As people count down the days until Thanksgiving, it’s the perfect time to take a look at what happened around this time last year in Baltimore. A year and a half after the Robinhood ransomware attack on Baltimore’s government systems, the Baltimore County Public Schools (BCPS) were hit with another ransomware attack.
On the eve of Thanksgiving in 2020, this cyberattack hit all of the schools’ network systems, such as the district’s website, email and learning system, causing 175 schools to close down for students for two days and forcing school offices to close early that Wednesday. This meant that more than 111,000 students were unable to attend any online classes, which were the only available options due to the ongoing pandemic.
In an unprecedented time, such as the pandemic, there were bound to be learning curves and adjustments that had to be made to go from in-person learning to completely online learning. Teachers not only had to create new lesson plans, but they also had to come up with inventive ways to keep students engaged in the material through a screen. What schools may not have accounted for were the vulnerabilities that were more exposed now that everything was online.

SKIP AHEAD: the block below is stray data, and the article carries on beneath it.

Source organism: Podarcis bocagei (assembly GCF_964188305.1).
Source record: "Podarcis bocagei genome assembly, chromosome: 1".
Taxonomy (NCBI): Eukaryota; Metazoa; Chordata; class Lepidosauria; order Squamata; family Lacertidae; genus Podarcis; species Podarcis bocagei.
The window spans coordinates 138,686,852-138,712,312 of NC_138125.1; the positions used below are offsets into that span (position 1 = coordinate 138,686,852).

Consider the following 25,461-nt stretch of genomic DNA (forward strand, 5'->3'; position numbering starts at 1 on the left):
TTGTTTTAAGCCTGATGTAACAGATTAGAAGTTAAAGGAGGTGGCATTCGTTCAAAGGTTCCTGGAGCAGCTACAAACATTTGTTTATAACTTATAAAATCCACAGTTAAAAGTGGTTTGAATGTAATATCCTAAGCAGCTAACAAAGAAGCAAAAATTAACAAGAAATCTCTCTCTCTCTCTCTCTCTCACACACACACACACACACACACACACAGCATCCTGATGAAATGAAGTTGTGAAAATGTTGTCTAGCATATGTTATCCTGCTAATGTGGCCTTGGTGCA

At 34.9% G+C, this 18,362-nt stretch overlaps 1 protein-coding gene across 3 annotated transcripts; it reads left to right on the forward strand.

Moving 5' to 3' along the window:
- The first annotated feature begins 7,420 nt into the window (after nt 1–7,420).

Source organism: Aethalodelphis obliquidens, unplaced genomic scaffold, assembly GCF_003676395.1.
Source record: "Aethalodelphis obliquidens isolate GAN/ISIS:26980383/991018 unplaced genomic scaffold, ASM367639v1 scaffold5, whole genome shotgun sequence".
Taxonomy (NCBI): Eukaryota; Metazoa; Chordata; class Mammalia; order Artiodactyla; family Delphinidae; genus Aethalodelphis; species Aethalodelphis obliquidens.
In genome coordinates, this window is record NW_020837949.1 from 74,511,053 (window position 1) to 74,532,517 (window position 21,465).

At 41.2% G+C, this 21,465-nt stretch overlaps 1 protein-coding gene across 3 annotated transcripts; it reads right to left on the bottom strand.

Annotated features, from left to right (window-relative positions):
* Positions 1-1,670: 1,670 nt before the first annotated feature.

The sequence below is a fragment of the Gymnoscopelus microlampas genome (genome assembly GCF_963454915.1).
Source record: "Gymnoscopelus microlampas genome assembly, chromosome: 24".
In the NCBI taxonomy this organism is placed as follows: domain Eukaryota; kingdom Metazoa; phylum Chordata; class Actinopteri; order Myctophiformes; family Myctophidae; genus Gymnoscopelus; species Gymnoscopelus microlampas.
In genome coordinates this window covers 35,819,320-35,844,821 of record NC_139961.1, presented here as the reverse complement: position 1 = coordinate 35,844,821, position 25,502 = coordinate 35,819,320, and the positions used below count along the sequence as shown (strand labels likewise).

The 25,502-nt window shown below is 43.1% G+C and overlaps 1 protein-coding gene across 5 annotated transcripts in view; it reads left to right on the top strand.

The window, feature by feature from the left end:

School officials learned of the malware Wednesday morning, after it was discovered on Tuesday night. The district turned to their social media accounts to confirm the cyberattack and warn people to not use their BCPS devices.
It was later announced that the district-issued Chromebooks and Google accounts were safe to use, but not the Windows-based devices. By the following Monday, the district shared a website that explained how to perform a confidence check on their devices. Any infected devices either students or staff had were to be handed in and replaced.
Who the attackers were and how much ransom they demanded remains private. The restoration of the schools’ networks is still ongoing, among other complications such as issues with payroll and timekeeping systems for employees. This wasn’t an open and shut case that had an immediate solution.